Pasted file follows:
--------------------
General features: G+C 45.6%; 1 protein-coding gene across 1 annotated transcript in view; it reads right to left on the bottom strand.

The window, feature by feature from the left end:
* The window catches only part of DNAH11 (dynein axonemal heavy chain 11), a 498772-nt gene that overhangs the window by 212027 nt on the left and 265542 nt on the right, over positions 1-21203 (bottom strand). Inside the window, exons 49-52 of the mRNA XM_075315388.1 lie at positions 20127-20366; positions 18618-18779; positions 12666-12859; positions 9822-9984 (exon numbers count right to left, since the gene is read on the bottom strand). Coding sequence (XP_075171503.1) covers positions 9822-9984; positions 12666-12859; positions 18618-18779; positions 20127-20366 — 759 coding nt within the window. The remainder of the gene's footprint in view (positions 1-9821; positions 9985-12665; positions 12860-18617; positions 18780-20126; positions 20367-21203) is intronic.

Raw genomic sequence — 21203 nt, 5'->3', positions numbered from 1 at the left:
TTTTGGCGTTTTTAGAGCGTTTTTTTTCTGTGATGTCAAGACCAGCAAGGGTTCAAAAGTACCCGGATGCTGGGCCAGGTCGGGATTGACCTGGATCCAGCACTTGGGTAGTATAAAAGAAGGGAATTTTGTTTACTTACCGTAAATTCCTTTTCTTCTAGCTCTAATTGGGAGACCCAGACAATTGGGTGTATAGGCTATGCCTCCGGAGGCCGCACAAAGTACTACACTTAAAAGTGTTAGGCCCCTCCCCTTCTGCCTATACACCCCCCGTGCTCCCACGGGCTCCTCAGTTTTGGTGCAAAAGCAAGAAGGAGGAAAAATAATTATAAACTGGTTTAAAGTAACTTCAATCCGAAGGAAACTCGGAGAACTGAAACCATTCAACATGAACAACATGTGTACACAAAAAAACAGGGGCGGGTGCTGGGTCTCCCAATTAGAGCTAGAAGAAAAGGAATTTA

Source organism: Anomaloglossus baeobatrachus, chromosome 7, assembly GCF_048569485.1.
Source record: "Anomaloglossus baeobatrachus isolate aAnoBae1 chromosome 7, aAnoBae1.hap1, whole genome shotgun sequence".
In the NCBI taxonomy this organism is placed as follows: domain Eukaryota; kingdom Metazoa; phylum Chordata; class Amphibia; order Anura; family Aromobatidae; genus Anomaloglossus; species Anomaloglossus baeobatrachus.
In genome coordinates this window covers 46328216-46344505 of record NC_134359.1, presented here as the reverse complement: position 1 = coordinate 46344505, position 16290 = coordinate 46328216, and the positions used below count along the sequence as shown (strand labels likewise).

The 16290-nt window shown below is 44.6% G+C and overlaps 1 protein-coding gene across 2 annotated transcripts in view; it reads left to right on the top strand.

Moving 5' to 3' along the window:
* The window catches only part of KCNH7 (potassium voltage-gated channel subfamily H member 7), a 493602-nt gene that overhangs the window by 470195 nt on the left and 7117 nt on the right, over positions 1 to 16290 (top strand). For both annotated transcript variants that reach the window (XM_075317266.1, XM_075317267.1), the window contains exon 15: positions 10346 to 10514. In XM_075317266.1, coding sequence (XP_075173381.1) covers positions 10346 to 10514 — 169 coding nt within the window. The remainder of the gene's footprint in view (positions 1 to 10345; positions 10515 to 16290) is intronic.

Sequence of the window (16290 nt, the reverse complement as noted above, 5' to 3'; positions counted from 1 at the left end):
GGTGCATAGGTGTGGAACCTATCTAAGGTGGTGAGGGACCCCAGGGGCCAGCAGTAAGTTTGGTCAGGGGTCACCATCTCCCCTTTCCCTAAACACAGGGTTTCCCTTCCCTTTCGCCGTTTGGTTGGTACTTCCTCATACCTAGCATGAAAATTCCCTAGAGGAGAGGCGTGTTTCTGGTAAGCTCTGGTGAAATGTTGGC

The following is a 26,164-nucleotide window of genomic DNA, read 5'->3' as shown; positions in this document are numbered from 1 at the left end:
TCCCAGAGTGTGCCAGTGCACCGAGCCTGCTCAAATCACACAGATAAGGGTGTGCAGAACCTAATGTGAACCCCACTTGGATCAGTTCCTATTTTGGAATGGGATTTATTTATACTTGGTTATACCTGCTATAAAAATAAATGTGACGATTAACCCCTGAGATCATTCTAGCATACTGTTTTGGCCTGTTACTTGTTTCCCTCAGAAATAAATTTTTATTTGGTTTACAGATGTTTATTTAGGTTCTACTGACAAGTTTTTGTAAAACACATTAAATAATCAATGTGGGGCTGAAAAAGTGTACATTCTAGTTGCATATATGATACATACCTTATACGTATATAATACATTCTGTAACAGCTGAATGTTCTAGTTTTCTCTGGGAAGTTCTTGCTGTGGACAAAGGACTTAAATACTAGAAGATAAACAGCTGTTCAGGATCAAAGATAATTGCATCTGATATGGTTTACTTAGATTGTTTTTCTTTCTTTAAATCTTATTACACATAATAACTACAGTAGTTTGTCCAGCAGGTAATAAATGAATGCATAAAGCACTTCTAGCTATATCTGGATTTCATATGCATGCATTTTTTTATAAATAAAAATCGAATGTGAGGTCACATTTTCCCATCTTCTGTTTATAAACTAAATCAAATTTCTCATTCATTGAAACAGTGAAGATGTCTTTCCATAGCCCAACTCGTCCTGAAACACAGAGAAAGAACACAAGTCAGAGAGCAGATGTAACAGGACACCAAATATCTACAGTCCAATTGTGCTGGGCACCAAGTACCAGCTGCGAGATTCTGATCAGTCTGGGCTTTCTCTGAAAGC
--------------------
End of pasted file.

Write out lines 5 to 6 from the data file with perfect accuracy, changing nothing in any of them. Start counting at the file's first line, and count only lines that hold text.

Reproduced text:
TTTTGGCGTTTTTAGAGCGTTTTTTTTCTGTGATGTCAAGACCAGCAAGGGTTCAAAAGTACCCGGATGCTGGGCCAGGTCGGGATTGACCTGGATCCAGCACTTGGGTAGTATAAAAGAAGGGAATTTTGTTTACTTACCGTAAATTCCTTTTCTTCTAGCTCTAATTGGGAGACCCAGACAATTGGGTGTATAGGCTATGCCTCCGGAGGCCGCACAAAGTACTACACTTAAAAGTGTTAGGCCCCTCCCCTTCTGCCTATACACCCCCCGTGCTCCCACGGGCTCCTCAGTTTTGGTGCAAAAGCAAGAAGGAGGAAAAATAATTATAAACTGGTTTAAAGTAACTTCAATCCGAAGGAAACTCGGAGAACTGAAACCATTCAACATGAACAACATGTGTACACAAAAAAACAGGGGCGGGTGCTGGGTCTCCCAATTAGAGCTAGAAGAAAAGGAATTTA

Source organism: Anomaloglossus baeobatrachus, chromosome 7, assembly GCF_048569485.1.